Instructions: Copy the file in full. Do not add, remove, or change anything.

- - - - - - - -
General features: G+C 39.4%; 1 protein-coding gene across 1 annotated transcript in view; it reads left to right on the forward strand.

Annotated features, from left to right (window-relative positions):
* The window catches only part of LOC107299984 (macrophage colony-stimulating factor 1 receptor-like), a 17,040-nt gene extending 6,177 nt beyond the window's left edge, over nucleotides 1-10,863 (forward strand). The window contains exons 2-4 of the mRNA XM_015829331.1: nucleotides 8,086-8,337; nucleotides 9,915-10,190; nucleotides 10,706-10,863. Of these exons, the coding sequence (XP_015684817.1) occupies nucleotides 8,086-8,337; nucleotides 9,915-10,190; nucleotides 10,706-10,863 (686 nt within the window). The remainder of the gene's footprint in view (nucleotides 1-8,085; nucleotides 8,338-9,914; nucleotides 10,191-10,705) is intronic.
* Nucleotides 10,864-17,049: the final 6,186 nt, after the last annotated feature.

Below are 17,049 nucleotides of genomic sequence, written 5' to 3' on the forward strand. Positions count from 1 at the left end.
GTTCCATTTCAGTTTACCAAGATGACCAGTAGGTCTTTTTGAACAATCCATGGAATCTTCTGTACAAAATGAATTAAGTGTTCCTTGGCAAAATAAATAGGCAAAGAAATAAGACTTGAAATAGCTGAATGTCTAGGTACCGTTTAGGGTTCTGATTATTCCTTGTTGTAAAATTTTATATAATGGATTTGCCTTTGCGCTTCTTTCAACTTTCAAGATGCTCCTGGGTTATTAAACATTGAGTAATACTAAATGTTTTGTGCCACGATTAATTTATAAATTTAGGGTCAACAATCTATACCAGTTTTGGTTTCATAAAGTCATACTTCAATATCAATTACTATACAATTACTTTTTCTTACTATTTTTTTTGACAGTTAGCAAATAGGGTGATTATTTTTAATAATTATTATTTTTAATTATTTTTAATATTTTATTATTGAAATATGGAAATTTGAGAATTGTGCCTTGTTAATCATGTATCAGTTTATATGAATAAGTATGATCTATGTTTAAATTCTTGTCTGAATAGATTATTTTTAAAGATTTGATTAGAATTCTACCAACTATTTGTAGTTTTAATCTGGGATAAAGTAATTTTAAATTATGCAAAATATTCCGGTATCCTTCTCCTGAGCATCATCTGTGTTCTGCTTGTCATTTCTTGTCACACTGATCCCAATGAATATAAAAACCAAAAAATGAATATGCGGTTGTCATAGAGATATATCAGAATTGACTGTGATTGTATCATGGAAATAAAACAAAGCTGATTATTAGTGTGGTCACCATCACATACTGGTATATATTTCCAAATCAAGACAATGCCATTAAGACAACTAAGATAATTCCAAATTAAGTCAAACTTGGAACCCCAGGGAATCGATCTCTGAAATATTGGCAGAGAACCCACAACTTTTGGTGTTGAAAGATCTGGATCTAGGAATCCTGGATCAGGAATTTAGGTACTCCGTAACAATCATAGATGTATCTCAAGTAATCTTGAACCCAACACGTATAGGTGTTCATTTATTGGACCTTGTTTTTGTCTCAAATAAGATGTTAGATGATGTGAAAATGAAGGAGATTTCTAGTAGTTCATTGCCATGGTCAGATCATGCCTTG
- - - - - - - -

General features: G+C 39.4%; 1 protein-coding gene across 1 annotated transcript in view; it reads left to right on the forward strand.

Annotated features, from left to right (window-relative positions):
* The window catches only part of LOC107299984 (macrophage colony-stimulating factor 1 receptor-like), a 17,040-nt gene extending 6,177 nt beyond the window's left edge, over nucleotides 1-10,863 (forward strand). The window contains exons 2-4 of the mRNA XM_015829331.1: nucleotides 8,086-8,337; nucleotides 9,915-10,190; nucleotides 10,706-10,863. Of these exons, the coding sequence (XP_015684817.1) occupies nucleotides 8,086-8,337; nucleotides 9,915-10,190; nucleotides 10,706-10,863 (686 nt within the window). The remainder of the gene's footprint in view (nucleotides 1-8,085; nucleotides 8,338-9,914; nucleotides 10,191-10,705) is intronic.
* Nucleotides 10,864-17,049: the final 6,186 nt, after the last annotated feature.

Below are 17,049 nucleotides of genomic sequence, written 5' to 3' on the forward strand. Positions count from 1 at the left end.
GTTCCATTTCAGTTTACCAAGATGACCAGTAGGTCTTTTTGAACAATCCATGGAATCTTCTGTACAAAATGAATTAAGTGTTCCTTGGCAAAATAAATAGGCAAAGAAATAAGACTTGAAATAGCTGAATGTCTAGGTACCGTTTAGGGTTCTGATTATTCCTTGTTGTAAAATTTTATATAATGGATTTGCCTTTGCGCTTCTTTCAACTTTCAAGATGCTCCTGGGTTATTAAACATTGAGTAATACTAAATGTTTTGTGCCACGATTAATTTATAAATTTAGGGTCAACAATCTATACCAGTTTTGGTTTCATAAAGTCATACTTCAATATCAATTACTATACAATTACTTTTTCTTACTATTTTTTTTGACAGTTAGCAAATAGGGTGATTATTTTTAATAATTATTATTTTTAATTATTTTTAATATTTTATTATTGAAATATGGAAATTTGAGAATTGTGCCTTGTTAATCATGTATCAGTTTATATGAATAAGTATGATCTATGTTTAAATTCTTGTCTGAATAGATTATTTTTAAAGATTTGATTAGAATTCTACCAACTATTTGTAGTTTTAATCTGGGATAAAGTAATTTTAAATTATGCAAAATATTCCGGTATCCTTCTCCTGAGCATCATCTGTGTTCTGCTTGTCATTTCTTGTCACACTGATCCCAATGAATATAAAAACCAAAAAATGAATATGCGGTTGTCATAGAGATATATCAGAATTGACTGTGATTGTATCATGGAAATAAAACAAAGCTGATTATTAGTGTGGTCACCATCACATACTGGTATATATTTCCAAATCAAGACAATGCCATTAAGACAACTAAGATAATTCCAAATTAAGTCAAACTTGGAACCCCAGGGAATCGATCTCTGAAATATTGGCAGAGAACCCACAACTTTTGGTGTTGAAAGATCTGGATCTAGGAATCCTGGATCAGGAATTTAGGTACTCCGTAACAATCATAGATGTATCTCAAGTAATCTTGAACCCAACACGTATAGGTGTTCATTTATTGGACCTTGTTTTTGTCTCAAATAAGATGTTAGATGATGTGAAAATGAAGGAGATTTCTAGTAGTTCATTGCCATGGTCAGATCATGCCTTG